Rejecting Gargoylism: Reflections on the term and its relationship to Hurler syndrome
Just over a century ago, Dr. Gertrud Hurler described what is now commonly called Hurler syndrome. This rare inherited condition became known by terms describing its cardinal physical signs; the eponymous name was not proposed. In 1936, Ellis et al. coined the term "gargoylism" to name the syndrome. We propose that the film The Hunchback of Notre Dame played a key role in the original association of Hurler syndrome with the architectural figures known as gargoyles and with the persistence of the term. Over time, due in large part to its extremely negative connotations and lack of accuracy, "gargoylism" was abandoned. It has been supplanted by a sophisticated clinical understanding of mucopolysaccharidosis type 1 (MPS1), the underlying enzymatic defect, and dramatic advances in early diagnosis and treatment.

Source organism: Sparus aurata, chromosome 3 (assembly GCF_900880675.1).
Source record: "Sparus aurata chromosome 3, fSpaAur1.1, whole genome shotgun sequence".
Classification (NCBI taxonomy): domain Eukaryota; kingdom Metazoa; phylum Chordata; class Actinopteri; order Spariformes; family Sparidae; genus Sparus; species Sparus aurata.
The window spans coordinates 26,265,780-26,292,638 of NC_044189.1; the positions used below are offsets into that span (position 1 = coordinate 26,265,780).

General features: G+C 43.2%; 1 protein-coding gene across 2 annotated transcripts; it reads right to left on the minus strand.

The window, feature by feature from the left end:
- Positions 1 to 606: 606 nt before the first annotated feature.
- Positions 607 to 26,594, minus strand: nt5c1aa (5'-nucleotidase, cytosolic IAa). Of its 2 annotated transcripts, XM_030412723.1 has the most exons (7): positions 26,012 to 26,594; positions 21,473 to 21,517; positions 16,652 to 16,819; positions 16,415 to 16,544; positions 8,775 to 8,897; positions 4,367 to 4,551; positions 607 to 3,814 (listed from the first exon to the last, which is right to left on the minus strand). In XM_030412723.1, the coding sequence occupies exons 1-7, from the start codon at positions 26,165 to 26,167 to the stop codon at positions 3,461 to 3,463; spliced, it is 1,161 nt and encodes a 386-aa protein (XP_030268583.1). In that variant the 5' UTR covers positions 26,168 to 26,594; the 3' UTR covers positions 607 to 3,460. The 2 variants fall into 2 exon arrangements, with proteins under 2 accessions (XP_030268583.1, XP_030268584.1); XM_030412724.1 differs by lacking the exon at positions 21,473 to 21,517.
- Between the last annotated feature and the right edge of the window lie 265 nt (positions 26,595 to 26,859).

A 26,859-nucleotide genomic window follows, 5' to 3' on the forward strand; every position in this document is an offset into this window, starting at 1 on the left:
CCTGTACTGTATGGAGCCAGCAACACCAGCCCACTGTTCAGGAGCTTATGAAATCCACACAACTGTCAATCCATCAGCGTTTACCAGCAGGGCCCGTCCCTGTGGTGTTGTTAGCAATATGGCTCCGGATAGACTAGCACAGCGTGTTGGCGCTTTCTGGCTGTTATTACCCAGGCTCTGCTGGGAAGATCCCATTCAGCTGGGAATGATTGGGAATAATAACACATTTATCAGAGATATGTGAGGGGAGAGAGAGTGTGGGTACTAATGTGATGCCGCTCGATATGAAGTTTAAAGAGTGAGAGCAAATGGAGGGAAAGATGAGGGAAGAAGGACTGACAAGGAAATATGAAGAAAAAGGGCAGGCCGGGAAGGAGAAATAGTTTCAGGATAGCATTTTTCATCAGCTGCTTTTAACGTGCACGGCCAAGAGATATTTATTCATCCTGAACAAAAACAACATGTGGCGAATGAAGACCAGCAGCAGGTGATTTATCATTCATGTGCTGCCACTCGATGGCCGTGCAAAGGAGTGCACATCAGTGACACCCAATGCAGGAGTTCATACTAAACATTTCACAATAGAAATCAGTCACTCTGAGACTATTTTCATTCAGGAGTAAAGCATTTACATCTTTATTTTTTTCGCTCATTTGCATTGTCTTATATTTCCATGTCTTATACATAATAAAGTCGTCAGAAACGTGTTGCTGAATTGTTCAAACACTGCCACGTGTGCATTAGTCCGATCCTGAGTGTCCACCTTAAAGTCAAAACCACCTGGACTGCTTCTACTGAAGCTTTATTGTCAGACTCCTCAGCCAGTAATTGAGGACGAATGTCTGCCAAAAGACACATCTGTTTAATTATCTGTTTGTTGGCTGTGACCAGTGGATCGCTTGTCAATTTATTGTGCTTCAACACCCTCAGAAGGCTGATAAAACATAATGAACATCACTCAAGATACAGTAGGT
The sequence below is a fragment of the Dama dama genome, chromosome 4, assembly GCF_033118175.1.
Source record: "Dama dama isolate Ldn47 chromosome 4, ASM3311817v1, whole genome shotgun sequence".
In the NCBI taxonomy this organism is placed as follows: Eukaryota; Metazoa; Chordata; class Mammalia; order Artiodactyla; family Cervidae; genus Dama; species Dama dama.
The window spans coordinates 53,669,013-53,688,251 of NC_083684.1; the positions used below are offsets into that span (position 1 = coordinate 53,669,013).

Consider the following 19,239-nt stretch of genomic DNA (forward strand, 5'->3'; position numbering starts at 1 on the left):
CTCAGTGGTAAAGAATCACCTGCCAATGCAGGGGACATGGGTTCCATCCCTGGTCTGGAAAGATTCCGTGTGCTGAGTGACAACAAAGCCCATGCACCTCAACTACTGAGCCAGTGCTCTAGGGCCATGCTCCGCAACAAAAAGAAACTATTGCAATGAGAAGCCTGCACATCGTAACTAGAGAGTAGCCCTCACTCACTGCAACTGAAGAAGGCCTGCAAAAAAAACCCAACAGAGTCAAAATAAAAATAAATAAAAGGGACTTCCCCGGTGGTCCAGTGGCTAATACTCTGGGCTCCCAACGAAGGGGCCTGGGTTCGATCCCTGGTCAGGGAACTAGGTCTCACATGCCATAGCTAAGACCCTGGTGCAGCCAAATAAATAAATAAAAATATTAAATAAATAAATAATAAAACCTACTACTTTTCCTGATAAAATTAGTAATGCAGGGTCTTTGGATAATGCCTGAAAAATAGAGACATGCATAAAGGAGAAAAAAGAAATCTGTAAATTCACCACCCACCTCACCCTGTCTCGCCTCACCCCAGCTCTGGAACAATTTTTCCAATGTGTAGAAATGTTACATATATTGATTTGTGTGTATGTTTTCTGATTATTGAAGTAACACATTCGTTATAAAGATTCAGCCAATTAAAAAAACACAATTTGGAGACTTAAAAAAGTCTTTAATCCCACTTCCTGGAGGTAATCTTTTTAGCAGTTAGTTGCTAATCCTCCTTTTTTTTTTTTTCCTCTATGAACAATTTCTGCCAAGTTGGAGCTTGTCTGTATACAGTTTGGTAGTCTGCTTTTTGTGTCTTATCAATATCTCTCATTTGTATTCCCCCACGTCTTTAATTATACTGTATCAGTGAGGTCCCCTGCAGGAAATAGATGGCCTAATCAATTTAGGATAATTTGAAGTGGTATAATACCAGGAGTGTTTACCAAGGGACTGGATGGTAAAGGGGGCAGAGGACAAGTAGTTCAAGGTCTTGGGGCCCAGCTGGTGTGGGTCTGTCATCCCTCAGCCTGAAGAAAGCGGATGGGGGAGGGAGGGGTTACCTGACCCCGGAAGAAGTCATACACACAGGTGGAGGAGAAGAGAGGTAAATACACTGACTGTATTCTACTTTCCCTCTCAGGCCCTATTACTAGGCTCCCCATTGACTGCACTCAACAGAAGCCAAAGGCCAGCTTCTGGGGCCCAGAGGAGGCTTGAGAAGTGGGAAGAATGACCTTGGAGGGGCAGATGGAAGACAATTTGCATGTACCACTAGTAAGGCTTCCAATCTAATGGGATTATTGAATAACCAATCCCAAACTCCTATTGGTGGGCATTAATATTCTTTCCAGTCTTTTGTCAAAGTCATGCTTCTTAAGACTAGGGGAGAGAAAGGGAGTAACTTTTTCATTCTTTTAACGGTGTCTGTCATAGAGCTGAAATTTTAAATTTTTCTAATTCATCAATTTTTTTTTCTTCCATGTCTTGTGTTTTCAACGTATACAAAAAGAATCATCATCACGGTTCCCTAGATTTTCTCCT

Abbott MA, Diebold WJ, Rosengren SS. Rejecting Gargoylism: Reflections on the term and its relationship to Hurler syndrome. Am J Med Genet C Semin Med Genet. 2021 May 13. doi: 10.1002/ajmg.c.31903. Epub ahead of print.